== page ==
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Does Argon in Glass Windows Cause Distortions?

Nearly every facet of owning a home requires you to make choices. When it comes to choosing windows, you pick between styles and types, and decide between choices like single-pane windows or air-, krypton- or argon-filled double-pane windows. Krypton and argon windows exist to provide extra insulation to your home, though they may produce side effects such as light distortion. The extent to which you perceive this distortion depends upon factors such as your light-color sensitivity and the colors of your walls.
  1. Double-Pane Windows

    • Double-pane windows contain two panes of glass with a gap between them. Manufacturers fill this gap with gaseous materials such as air, argon or krypton. The distance between panes of glass in a double-pane window, and the gas filling this space, lowers the loss of heat from the home through windows. Double-pane windows often possess a special coating to further reduce the transfer of heat. Windows with coatings are known as "low emissions" or "low-e" windows. Double-pane low-e windows may possess argon filling between the panes.


    • Argon is a colorless, odorless elemental gas found in the Earth’s atmosphere. Elemental means you cannot break argon down into any component parts, in the way that water, for instance, breaks down to two parts hydrogen and one part oxygen. Argon takes up about 1 percent of the Earth’s atmosphere, making it the third most prevalent natural gas in the atmosphere. Because it is colorless and reflects light in much the same manner as air or oxygen, Argon itself causes no visual distortions when used in windows. However, Argon windows may exhibit visual distortions for other reasons.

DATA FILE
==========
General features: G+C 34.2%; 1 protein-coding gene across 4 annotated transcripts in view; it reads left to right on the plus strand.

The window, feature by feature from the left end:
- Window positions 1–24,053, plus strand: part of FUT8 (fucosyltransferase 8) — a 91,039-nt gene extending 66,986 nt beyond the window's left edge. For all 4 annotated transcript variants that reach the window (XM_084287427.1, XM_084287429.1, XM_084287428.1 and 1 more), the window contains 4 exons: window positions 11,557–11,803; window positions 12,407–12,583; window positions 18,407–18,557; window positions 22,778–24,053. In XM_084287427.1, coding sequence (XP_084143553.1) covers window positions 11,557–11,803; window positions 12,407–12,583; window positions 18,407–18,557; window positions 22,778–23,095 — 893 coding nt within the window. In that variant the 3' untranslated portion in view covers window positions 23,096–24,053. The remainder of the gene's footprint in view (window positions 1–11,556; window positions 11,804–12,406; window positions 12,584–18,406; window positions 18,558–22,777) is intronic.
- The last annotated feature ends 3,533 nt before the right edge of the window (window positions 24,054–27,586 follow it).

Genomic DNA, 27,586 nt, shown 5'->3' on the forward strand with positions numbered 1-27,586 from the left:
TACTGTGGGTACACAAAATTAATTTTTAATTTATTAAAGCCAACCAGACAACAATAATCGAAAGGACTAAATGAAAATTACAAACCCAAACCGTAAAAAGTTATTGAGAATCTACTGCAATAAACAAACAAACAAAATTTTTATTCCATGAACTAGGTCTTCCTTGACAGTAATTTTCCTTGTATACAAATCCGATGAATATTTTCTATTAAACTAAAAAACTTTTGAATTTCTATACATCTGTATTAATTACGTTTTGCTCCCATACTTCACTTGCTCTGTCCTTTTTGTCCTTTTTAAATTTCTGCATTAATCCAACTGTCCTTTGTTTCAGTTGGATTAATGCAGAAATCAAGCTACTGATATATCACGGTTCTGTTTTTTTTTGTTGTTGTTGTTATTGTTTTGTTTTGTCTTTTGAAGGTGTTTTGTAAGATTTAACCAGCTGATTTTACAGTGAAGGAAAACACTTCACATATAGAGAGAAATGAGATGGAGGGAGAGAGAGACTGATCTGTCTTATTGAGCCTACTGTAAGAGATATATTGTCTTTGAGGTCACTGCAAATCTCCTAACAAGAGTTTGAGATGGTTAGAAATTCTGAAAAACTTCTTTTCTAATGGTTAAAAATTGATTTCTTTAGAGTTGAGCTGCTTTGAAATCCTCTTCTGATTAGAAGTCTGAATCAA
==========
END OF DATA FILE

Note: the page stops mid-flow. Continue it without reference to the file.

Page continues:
Light Distortion

    • Low-e argon windows can exhibit light distortion. This light distortion results from the low-e coating, not the argon. Low-e coatings reflect light in a different way than naked panes of glass, especially when it comes to red and blue light. This can cause your perception of colors within your home to change, especially on painted walls. However, the degree to which this phenomenon affects you depends upon your sensitivity to light and color in light. The color of your walls also makes a difference – white walls, for instance, show color distortions more clearly than dark walls do because white walls provide an ideal surface for reflection.


    • Argon windows may exhibit problems with fogging, which leads to obvious distortions in windows by leaving layers of perspiration and fog on the inside of the double-pane structure. Some sealants used to glue panes in place on double-pane Argon windows allow water penetration. In such instances, water vapor can leak through the sealant on a window and cause fogging between the panes. Sealant on these windows allows argon to leak out, though leaking of argon causes little loss in the insulating value of windows.